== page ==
If we expected that the max weight would be more of the normal weight carried then we'd need to use stiffer and heavier foam to stand the added stress. While you can push our pack up to max weight and beyond, if you do so regularly you'll reduce the service life of the pack.
Base weight is the weight of your pack with out food and water. It's the weight you're pack should be near when getting back to town. To get the most benefit from our packs we recommend your Base Weight at or below the published Base Weight.
How do different sleeping pads effect load transfer?
Needless to say all pads aren't created equal. Clearly the more rigid the pad the more effective the load transfer. Personally I use a solid closed cell foam pad that I've cut into sections and taped back together like the popular Z-Lite® pads. I find this configuration provides the greatest load transfer at the least weight. Pads like the Z-Lite are the next best choice of pad support.
The Ridge Rest is also a popular pad, but it must also be cut into sections in order to fit within the pockets.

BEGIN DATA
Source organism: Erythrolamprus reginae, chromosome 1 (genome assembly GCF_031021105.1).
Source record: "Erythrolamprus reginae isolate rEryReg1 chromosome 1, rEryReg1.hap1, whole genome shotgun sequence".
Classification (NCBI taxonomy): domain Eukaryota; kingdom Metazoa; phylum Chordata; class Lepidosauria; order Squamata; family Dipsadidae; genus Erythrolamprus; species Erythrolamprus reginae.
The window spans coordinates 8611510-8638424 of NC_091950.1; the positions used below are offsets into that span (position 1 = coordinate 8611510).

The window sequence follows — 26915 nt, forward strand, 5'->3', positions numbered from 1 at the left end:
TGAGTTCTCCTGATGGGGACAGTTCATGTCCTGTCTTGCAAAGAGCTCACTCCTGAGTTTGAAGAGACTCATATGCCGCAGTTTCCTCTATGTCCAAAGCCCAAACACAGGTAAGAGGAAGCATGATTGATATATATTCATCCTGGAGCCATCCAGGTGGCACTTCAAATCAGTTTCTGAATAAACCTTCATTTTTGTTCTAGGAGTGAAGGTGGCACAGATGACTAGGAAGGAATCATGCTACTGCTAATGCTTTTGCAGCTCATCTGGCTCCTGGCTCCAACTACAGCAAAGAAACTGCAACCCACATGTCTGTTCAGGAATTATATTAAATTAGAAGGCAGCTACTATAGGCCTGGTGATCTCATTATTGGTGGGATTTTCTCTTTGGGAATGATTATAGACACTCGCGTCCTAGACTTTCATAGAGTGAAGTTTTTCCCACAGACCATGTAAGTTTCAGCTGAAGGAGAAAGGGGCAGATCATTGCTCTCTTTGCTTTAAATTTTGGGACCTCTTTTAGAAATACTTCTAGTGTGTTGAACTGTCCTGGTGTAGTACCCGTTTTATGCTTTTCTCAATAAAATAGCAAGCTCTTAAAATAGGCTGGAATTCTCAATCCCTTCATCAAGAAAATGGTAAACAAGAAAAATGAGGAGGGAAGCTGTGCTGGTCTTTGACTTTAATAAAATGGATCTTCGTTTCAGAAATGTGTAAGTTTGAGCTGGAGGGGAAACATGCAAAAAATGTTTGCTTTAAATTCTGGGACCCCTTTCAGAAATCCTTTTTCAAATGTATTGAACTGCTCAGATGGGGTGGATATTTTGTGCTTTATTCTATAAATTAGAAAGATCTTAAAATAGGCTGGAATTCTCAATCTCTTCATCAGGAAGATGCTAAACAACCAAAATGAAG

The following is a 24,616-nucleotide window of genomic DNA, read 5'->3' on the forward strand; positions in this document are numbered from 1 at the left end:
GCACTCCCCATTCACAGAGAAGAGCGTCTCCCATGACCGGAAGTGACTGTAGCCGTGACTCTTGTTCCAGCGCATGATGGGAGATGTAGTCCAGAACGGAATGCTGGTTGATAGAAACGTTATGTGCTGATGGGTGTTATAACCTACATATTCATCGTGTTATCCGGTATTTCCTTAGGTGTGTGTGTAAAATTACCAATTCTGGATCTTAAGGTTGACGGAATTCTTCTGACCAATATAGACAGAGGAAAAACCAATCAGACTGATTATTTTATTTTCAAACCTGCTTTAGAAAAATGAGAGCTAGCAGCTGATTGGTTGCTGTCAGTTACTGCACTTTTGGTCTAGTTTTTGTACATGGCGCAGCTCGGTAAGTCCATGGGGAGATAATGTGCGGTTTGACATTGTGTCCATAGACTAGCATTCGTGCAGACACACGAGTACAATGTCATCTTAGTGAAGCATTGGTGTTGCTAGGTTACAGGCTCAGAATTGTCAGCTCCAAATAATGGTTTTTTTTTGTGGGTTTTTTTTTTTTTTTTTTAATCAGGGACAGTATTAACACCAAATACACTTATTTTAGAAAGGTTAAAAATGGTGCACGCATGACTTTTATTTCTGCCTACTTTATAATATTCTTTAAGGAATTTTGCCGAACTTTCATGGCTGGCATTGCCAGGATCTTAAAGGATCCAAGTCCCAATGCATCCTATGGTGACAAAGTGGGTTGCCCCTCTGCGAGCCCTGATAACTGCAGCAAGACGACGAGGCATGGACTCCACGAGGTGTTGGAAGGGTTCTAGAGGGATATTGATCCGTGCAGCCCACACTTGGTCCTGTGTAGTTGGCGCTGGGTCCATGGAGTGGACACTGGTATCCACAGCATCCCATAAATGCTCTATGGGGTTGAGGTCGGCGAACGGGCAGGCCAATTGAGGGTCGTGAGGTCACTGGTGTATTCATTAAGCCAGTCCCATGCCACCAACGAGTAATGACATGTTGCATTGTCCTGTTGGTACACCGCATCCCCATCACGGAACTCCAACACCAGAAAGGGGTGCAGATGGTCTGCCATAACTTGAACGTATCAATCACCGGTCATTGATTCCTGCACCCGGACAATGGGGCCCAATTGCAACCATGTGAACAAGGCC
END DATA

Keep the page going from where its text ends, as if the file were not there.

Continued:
Many people enjoy using the ultralight inflatable pads such as the ProLite series from Therm-A-Rest. However, inflatable pads have one draw back, like the air in a balloon, it with shift when pressure is applied. So inflatable's will not transfer as much load.
What kinds of sleeping pads can I use?
The Pad Pocket is large enough to accommodate most light or ultralight sleeping pads. We've used both 3/4 and full length inflatable ® as the primary suspension. Simply deflate the pad and place in the Pad Pocket so the valve is positioned at the end of the pocket zipper. Close the pocket and inflate the pad to the desired firmness.
Z-Lite® up to 3/4 length fit well in the Pad Pocket are another popular sleeping pad. Closed cell foam pads such as Blue Foam or EVA Foam may also be used. Thickness of 3/8th inch and 50 inches in length will work ok. For these types of pads, I generally section them into 10 inch sections. They are then rejoined with duck tape or similar tape. This forms a wider Z-Rest type pad that will fold reasonably flat.